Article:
Biomarker testing is one of the truly grand challenges of biomarker development and biomarker testing in non-small cell lung cancer. It basically starts its very first step at the radiographic analysis of a potential or suspected cancer, and then an early discussion between oncology and the interventionalist, whether it’s the interventional radiologist, the thoracic surgeon, a GI interventionalist or another subspecialist that would be available for the procurement of tissue.

It’s important to understand what the tissue requirements are. It’s no longer sufficient to establish a histological diagnosis for us. The FNA-guided tissue procurements are typically insufficient for meaningful biomarker testing, and basically leave an insufficient diagnosis.

I think that is a disease education that has to transcend through all layers. Sometimes difficult to do when you have referrals from multiple sources or from outside institutions. But it has to be the common standard, and enough tissue is obtained so that we can basically perform all the testing need to give proper characterization on the molecular level for a non-small cell lung cancer. This entails typically a core needle biopsy or sometimes even an excision that will help us to get enough tissue to, in the end, reliably produce a result that will help us choose the first, best treatments then for patients initially.

Between academic and community practices, I believe the differences frequently lie in the multidisciplinary approach to a patient. When it comes to biomarker setting, I think a lot of the community practices have been very forthcoming in adopting next-generation sequencing. However, if you are not working in a multidisciplinary setting where you have immediate access to your colleagues in surgery and interventional radiology and other subspecialties, it may be difficult to have a reliable outcome and to avoid delays that occur from having tissue in outside laboratories from having insufficient tissue amounts obtained or for tissue being used up for immunohistochemical analyses that may not be as important in 2018 as they may have been 20 years ago.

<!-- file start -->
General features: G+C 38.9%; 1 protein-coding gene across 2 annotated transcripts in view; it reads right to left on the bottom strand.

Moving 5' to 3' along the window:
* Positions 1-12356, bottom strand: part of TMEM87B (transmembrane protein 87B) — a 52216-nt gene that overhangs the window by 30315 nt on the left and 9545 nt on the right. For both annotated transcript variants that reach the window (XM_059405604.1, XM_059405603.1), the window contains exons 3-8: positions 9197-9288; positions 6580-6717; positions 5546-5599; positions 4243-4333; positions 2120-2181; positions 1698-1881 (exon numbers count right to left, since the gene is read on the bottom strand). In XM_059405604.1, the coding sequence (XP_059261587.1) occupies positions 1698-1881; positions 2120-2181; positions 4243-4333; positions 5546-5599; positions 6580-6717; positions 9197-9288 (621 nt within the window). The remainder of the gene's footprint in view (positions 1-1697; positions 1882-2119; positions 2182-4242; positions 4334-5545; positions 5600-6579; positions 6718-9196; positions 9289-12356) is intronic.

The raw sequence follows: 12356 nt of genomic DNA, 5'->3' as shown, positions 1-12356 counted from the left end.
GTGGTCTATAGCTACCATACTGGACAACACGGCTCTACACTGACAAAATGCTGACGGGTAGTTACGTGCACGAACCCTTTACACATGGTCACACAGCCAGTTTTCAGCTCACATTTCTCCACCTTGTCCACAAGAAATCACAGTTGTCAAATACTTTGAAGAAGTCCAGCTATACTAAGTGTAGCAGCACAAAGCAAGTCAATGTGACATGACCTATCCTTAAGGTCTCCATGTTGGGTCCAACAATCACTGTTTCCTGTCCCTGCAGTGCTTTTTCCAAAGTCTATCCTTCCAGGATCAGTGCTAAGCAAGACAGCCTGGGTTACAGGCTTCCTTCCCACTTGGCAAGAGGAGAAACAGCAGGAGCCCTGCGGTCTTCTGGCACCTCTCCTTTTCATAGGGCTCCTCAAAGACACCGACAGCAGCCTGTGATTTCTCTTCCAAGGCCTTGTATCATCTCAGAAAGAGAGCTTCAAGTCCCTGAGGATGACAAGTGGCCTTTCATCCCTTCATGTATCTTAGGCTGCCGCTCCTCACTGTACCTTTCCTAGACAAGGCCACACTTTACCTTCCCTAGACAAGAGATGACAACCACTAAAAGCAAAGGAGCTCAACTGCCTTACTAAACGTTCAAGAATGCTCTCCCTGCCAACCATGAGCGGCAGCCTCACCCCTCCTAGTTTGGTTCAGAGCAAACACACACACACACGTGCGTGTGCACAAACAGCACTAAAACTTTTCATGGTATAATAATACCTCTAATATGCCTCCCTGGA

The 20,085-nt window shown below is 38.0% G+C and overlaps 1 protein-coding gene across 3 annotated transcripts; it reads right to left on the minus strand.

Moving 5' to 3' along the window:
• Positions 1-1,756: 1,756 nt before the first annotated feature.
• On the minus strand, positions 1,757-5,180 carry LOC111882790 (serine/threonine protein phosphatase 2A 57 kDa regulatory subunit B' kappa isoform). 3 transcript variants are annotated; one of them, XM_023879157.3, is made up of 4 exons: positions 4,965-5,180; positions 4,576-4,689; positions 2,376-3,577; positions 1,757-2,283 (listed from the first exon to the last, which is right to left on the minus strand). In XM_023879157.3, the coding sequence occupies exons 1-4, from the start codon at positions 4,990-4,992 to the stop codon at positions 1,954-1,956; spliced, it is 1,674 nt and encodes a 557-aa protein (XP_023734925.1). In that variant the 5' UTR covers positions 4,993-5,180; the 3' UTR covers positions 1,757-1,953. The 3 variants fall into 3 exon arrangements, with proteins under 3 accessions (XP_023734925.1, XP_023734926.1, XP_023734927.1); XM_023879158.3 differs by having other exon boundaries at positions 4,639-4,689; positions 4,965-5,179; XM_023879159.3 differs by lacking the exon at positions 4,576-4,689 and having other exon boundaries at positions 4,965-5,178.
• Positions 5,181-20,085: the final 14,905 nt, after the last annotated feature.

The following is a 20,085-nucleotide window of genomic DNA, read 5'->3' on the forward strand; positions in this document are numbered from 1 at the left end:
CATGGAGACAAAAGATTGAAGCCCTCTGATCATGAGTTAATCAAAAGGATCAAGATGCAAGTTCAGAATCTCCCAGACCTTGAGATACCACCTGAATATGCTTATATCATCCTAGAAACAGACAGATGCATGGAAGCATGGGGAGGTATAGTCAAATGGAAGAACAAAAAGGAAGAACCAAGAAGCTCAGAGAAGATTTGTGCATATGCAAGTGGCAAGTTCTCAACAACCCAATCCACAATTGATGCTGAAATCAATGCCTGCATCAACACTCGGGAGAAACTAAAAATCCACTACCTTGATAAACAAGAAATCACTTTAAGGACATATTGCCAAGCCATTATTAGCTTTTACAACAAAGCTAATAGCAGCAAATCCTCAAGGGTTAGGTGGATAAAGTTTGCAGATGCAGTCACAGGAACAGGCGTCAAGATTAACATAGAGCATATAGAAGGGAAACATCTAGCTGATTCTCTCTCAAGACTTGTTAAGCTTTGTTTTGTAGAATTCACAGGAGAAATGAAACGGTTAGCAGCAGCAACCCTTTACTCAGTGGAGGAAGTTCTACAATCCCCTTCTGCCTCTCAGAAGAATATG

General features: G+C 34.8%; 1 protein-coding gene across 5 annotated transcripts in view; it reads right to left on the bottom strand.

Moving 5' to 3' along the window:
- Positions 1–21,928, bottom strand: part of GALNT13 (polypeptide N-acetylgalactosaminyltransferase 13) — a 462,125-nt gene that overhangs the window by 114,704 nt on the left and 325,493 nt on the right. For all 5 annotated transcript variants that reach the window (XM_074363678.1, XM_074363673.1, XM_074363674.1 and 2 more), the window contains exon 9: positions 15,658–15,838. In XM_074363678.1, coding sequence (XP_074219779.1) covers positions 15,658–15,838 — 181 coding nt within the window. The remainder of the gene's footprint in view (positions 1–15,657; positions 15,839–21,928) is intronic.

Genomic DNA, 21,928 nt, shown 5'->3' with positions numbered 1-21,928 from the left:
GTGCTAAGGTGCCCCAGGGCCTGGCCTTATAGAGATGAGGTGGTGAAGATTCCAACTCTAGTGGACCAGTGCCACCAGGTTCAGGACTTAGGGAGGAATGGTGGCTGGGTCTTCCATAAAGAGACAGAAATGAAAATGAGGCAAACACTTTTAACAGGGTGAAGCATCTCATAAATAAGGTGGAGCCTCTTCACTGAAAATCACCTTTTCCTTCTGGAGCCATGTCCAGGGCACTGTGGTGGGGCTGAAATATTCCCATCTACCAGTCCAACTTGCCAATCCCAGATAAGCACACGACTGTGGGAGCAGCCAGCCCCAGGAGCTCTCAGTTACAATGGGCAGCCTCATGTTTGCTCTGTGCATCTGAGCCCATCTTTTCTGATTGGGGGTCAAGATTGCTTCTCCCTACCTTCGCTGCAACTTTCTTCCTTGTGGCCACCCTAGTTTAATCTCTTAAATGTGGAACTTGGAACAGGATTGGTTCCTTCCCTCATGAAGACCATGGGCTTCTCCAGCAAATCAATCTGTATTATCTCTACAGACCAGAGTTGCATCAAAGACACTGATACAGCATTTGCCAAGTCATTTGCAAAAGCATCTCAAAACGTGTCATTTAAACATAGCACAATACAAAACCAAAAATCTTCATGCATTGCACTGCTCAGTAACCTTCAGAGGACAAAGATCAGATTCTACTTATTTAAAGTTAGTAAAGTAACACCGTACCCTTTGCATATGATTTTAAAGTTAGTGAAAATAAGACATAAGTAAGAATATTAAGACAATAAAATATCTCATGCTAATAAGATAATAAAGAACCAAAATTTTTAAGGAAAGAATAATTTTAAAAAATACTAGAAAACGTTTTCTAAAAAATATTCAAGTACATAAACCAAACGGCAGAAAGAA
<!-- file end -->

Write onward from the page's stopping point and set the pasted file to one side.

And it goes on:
So I think the multidisciplinary approach, whether it occurs in academia or in the community setting, is highly important for proper immunohistochemical and molecular characterization of disease.  And I think there is a benefit to streamlining these cancer teams into a very well-communicated network.

On the other hand, the adoption of next-generation sequencing, I believe, has had a tremendous uptick in the community setting with recent FDA approvals for two of the next-generation sequencing panels. I believe we’ll see that this will penetrate into the market further as more diagnostic and therapeutic options become available for patients in all settings for cancer treatment.